The Fisherman’s Choice -- A Story by Mr. Brad Michaels
Updated: Nov 16
(Disclaimer: The guest posts do not necessarily align with Philosocom's manager, Mr. Tomasio Rubinshtein's beliefs, thoughts, or feelings. The point of guest posts is to allow a wide range of narratives from a wide range of people. To apply for a guest post of your own, please send your request to firstname.lastname@example.org)
There was a man that lived by the sea. One day, when he was fishing, a mermaid came to him.
She told him “I have a green peridot stone in my left hand and a sapphire in my right hand. If you choose the peridot, you will be granted wisdom. If you choose the sapphire, you will be granted
The fisherman thought about it for a while, and then decided to choose the sapphire. The
mermaid granted him a wife. He was married to her in a happy ceremony. Family and friends came to their wedding. They were happy, but only for a time.
Then, one day, the woman was crying. “Why don’t you understand me? We have nothing in
common,” she was in tears. The fisherman was taken aback. He thought he provided everything his wife needed. He would catch fish, and sell them for everything they needed in their home. He bought her clothes, food, rugs and tapestries, a nice bed, other necessities, and anything she needed and most of the other things she asked for. What could he have been doing wrong? He thought about this issue for a while.
After thinking about it for a couple weeks, he realized that he was not happy either. The marriage the man had made seemed empty. He did not know why this was, and he lacked the creative thinking skills to figure it out. He had done everything society had asked of him. He had settled down and made a nice life with his spouse. But then, he started thinking about choosing the peridot, the wisdom-attaining choice. He started to wonder about this, and wondered about what wisdom really was. What was it that really characterizes a wise person? He lacked a lot of context.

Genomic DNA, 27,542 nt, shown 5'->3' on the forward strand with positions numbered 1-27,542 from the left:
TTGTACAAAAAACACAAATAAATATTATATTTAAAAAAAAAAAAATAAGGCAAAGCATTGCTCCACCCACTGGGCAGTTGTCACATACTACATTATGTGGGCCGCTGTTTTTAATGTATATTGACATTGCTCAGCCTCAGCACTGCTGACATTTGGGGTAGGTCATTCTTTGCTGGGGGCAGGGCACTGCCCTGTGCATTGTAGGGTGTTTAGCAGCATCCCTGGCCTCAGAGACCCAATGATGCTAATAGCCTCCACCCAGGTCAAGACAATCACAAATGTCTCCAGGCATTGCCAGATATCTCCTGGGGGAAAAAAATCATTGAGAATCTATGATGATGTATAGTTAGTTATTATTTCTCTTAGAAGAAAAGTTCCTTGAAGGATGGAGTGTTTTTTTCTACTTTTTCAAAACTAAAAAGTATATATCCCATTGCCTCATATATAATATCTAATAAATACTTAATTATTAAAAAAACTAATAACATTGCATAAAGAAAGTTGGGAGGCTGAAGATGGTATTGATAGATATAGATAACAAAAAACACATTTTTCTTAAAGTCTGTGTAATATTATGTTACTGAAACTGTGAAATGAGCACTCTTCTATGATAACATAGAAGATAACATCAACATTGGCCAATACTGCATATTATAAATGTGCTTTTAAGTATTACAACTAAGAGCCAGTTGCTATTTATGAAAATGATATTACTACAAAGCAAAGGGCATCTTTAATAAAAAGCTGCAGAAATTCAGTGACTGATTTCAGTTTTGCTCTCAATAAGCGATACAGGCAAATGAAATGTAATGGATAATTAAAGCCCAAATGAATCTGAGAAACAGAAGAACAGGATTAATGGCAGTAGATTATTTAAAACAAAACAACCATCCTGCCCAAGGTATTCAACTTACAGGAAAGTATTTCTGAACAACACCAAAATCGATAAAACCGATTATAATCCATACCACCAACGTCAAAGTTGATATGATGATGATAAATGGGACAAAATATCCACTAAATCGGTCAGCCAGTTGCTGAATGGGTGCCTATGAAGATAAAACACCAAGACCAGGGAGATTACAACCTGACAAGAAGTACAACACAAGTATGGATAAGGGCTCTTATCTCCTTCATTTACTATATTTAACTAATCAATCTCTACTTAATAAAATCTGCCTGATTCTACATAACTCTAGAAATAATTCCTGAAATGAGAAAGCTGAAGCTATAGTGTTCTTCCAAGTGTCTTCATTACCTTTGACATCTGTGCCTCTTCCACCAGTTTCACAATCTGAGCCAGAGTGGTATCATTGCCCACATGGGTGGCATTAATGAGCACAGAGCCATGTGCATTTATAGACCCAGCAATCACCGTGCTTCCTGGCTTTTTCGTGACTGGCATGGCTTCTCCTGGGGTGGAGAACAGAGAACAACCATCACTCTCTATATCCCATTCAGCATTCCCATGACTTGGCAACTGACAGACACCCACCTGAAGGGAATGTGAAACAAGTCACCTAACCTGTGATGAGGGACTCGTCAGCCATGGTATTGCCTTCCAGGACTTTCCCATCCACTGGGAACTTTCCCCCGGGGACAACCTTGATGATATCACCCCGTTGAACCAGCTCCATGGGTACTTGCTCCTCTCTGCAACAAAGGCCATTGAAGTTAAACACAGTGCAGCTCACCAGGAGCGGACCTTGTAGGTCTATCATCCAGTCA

Shortly after this, his marriage began to fall apart.
He and his wife were always arguing. He was never spending money on the right thing. They had disagreements about how they spent their time. All of his special interests did not line up with hers. The man did not really have an anchor to which he could attach his special interests. He lacked the background to really have pursued anything beyond fishing and the occasional swim. He was lost in a complicated, multi-faceted world.
He had dreamed of starting a merchant business, but he lacked the knowledge about how to do
it. He thought he would be happy at home with his wife, as long as he had someone to spend time with.
He had not thought about working on himself more, so that he would have something to offer a partner, and so that he would know what he really wanted in a partner. After the man had lost his wife, he found himself on the sandy shores again, swimming. He was very sad. He knew he had to take a different path in life.
Which is the correct choice? Let’s say he chooses companionship. Where will this companion
come from? Will it be a real companion, or will it be just the image of one? What is companionship that does not flow from wisdom? Is it real or is it a mirage? If the fisherman chooses companionship, can he expect to get real companionship, or is it nothing more than a fantasy?
Meanwhile, if he chooses wisdom, he can use his wisdom to find a companion that fits to him. It
is only by gaining wisdom and knowledge that we forge ourselves in the crucible of learning to become our highest self. If we were to find love or companionship without being educated or wise, how can we tell if these things are real or fake?
The answer is that we can’t. We lack context and understanding if we do not inform and develop
ourselves using the truths of reality. Without this development to anchor us, we don’t know what kinds of things we really find enjoyable. We need to know ourselves better. We are like lost out to sea. It is only upon building our knowledge and experience that we can find the things we really want out of life.
Mr. Rubinshtein's Note: In the story, the choice of companionship was dumb to begin with, because the fisherman was not given a selection of potential wives to choose from. Thus, his intended wife could've been anyone. It is like picking food in the dark and hoping to get a meal that will be the best for your taste buds. So, from the very beginning, the fisherman's best, long-term choice was to pick wisdom. Therefore, The Fisherman's Choice also teaches us the importance of denying instant gratifications in the name of long-term rewards, using the virtue of patience. How come? Simple: Wisdom improves our ability to plan ahead.